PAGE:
Coronavirus milestone, subsidized meat, quarantined cash

Good morning, Quartz readers!

What to watch for today

Japan reports on its fourth-quarter GDP. Analysts expect the world’s third-largest economy took a hit thanks to a sales tax hike and weak overseas demand. China’s coronavirus outbreak might mean the current quarter isn’t much better.

Mark Zuckerberg visits EU commissioners. The Facebook CEO will meet with competition regulator Margrethe Vestager, who later this week will share proposals to create a single European data market—challenging the dominance of US tech giants.

EU foreign ministers discuss Libya. They’ll consider ways to enforce an arms embargo that “has become a joke,” as Stephanie Williams, a UN deputy special envoy for the country, put it this weekend. Turkey and the UAE continue to arm their allies in the country’s civil war.

US financial markets are closed in observance of Presidents Day.

Over the weekend

The Covid-19 death toll grew to double that of the SARS epidemic. Fatalities from the Wuhan coronavirus reached 1,655 in mainland China, while infections globally hit nearly 70,000. Meanwhile Taiwan recorded its first death, as did France, in the first fatality outside Asia.

Xi Jinping apparently had early knowledge of the coronavirus. State media released a speech about the disease that the Chinese leader reportedly delivered to top officials on Feb. 3, well before he spoke about it publicly. That could inadvertently open him up to criticism.

Trump mulled halting deliveries of jet engines to China. A competitor to Boeing and Airbus airliners that’s being developed in China depends on engines from a joint venture of GE and France’s Safran. GE is against any such restriction, reports the Wall Street Journal.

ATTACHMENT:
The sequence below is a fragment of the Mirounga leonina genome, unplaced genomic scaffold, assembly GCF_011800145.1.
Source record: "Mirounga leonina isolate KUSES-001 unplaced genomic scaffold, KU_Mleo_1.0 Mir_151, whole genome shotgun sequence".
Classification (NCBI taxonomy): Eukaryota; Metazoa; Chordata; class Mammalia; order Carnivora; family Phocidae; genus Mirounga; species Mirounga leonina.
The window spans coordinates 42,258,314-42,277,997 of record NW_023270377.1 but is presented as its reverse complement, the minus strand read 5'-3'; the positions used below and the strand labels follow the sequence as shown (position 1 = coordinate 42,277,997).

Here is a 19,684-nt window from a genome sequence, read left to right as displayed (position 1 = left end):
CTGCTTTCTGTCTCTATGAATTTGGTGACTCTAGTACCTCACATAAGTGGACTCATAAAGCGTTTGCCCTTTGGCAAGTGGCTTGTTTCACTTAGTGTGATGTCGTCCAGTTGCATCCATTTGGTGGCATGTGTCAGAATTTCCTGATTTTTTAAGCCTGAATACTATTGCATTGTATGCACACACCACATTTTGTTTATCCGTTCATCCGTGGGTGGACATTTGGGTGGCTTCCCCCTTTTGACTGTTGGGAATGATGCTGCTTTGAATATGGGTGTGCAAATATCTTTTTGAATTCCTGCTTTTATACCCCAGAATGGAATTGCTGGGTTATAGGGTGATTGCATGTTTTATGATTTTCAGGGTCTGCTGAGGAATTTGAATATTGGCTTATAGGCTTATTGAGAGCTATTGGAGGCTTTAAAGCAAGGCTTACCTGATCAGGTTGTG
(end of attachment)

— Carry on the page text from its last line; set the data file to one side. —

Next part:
Alstom reached a preliminary deal to buy Bombardier’s train unit. The French rail giant would pay over $7 billion, reported the Wall Street Journal. Alstom is eager to achieve scale amid competition from China’s state-owned CRRC, the world’s largest rail supplier.

William Barr had a bad weekend. Over 1,100 former Justice Department officials called for the US attorney general to resign, suggesting he was “doing the president’s personal bidding” by interfering in the sentencing of Trump ally Roger Stone.

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Matters of debate

Subsidizing meat means subsidizing climate change. Governments shouldn’t prop up animal agriculture when it causes 14% of the world’s greenhouse emissions.

Germany’s 5G policy revolves around Donald Trump. Although the US president has inserted himself in the debate over Huawei, he’s an irrelevant distraction.

Brexit will make the UK more diverse. The breakup has discouraged European migrants, but immigration from the rest of the world is on the rise.

Surprising discoveries

Crunchy foods could help fight obesity. Texture is tied up with how full we feel, and research suggests crunchier potato chips would make us feel more sated.

China is quarantining cash to curb coronavirus. Beijing has urged banks to disinfect used bills and lock them away for up to 14 days before recirculating them.

A Tennessee lawmaker worried women might go on a tampon-buying spree. The man had reservations about including feminine hygiene products in a state tax holiday.

A Japanese sanitation worker found ¥11 million ($100,121) in the trash. Ten envelopes of cash were stuffed in among the wreckage of a broken desk.

An Australian dentist forced Google to unmask a critical reviewer. A judge ordered the company to cooperate with the dentist’s defamation case against the anonymous author.

Our best wishes for a productive day. Please send any news, comments, extra-crunchy chips, and (disinfected) garbage money to Get the most out of Quartz by downloading our app on iOS or Android, and becoming a member. Today’s Daily Brief was brought to you by Steve Mollman and Nicolás Rivero.